On the front page of our local paper, and indeed in many papers today, we find the complaint that mean-spirited scientists have been calling poor old Bjørn Lomborg names. “`I really think it reflects entirely on them,’ said Lomborg, a mild-mannered Danish statistician who says global warming isn’t a big threat and that international treaties requiring sharp and immediate cuts in carbon emissions would cost a lot but do little good. Angry words and table-pounding, he said, only show `that your argument is not that strong.'”
In the story we read that E. O. Wilson referred to Lomborg as “the parasite load on scholars who earn success through the slow process of peer review and approval.” We read that Ellen Goodman compared him to Holocaust deniers, that Rajendra Pachauri compared Lomborg’s view of humanity (as, in reasonable numbers, sacrificeable) to Hitler’s; that Richard Lindzen describes this as “harassment” and Michael Mann says “There is never a reason for name calling.”
So, (1) really, that is what this article is about — people being mean to Lomborg. Not about Lomborg being someone who wants to do nothing about global warming; not someone who, for some reason, has alienated many of the respectable scholars he initially brought on board with his promise of an intellectually serious inquiry; not someone who’s so self-contradictory it would raise one’s suspicions as to his sincerity. (Those links thanks to John Quiggin.)
In itself, it’s pretty silly to write a fraught article about name-calling, especially on a debate of some import.
But (2) what gets quoted here isn’t name-calling, maybe excepting Goodman. Her analogy of global-warming denialism to Holocaust denialism is not a very persuasive bit of op-ed rhetorical flummery (I’m not really sure what it means, ultimately). But the other stuff is actually serious.
What’s Pachauri (maybe misquoted as) saying? Not “Lomborg is a Nazi” — that would be name-calling — but more like, “Lomborg seems to think entire peoples and cultures are dispensable, which is kinda reminiscent of Nazism.” What’s Wilson saying? Not, “Lomborg is a parasite” — that would be name-calling. Wilson is saying, if you have someone who gets a lot of money to say stuff that less well paid academics have, in conscience, to spend time refuting, it represents an unwarranted tax on those academics’ time — i.e., a “parasite load.”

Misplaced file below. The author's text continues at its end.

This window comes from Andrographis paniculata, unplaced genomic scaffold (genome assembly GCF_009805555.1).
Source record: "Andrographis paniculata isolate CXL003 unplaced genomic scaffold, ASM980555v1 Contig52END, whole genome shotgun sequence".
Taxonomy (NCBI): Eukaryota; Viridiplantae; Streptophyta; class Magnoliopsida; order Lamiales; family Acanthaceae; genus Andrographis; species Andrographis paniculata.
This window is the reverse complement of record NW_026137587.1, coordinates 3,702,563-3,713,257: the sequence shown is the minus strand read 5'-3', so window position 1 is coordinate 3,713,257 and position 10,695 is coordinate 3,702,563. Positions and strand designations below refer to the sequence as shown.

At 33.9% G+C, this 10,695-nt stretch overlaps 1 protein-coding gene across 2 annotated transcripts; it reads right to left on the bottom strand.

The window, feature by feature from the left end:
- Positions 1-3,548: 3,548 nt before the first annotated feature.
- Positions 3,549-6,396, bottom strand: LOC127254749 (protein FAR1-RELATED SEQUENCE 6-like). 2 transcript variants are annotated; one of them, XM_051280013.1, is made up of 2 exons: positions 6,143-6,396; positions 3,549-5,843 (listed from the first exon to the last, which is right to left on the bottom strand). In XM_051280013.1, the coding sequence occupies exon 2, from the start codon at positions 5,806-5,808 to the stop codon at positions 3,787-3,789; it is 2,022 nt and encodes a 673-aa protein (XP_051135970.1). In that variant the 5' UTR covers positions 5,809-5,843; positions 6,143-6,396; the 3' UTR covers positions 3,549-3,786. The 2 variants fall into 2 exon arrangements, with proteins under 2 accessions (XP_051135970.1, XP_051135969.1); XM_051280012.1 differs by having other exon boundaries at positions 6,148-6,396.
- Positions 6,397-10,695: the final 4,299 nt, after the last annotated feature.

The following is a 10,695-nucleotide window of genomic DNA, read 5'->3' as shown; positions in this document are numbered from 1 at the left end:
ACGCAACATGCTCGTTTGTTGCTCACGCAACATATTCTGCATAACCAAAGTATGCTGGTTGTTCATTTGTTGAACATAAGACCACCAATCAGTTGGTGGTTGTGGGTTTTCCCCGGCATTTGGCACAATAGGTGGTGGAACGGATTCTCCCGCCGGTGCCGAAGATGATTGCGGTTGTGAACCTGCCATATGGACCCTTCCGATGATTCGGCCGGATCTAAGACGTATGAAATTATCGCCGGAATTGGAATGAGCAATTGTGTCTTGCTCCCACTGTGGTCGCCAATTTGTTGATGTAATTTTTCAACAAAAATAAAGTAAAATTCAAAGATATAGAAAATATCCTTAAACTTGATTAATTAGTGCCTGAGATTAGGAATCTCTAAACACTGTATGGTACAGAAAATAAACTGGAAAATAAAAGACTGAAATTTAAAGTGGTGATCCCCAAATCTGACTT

And finally, (3) it is hereby RESOLVED: that this
house blog disagrees with Dr. Mann. Name-calling is a potentially valuable and legitimate contribution to public discourse. Sometimes, if you’re dealing with scaifers or just grown-up people who, honestly, really should know better, you’re entitled to deploy the full range of irony from sly wit to full-fledged mock-making. Calling attention to the ludicrous quality of ludicrous claims alerts the reader that we’re dealing with arguments that we ought not to take seriously. It is not “harassment.” It is how ideas make their way in the agora. And of course, even sober scholars speak more brusquely in rebuttal, more loudly in the public square, than they do when they teach, or when they write their own scholarly conclusions: for even sober scholars are entitled to act as citizens in the public square.
As a corollary, let’s say you’re especially licensed, if not indeed required to pull out rhetorical stops when the guardians of discourse start saying you mustn’t. Because that’s a foul: they’re trying to shift attention from what the argument is about, to how we’re arguing about it. It’s a foul that Ritter, the AP writer, has committed in plain view here, where we see a “mild-mannered” Lomborg pitted against angry, “table-pounding,” “name-calling” scientists. Of course you’d rather stand with the mild-mannered guy against those meanies, wouldn’t you?
Better hope he has a spot for you in a well insulated retreat somewhere on high ground.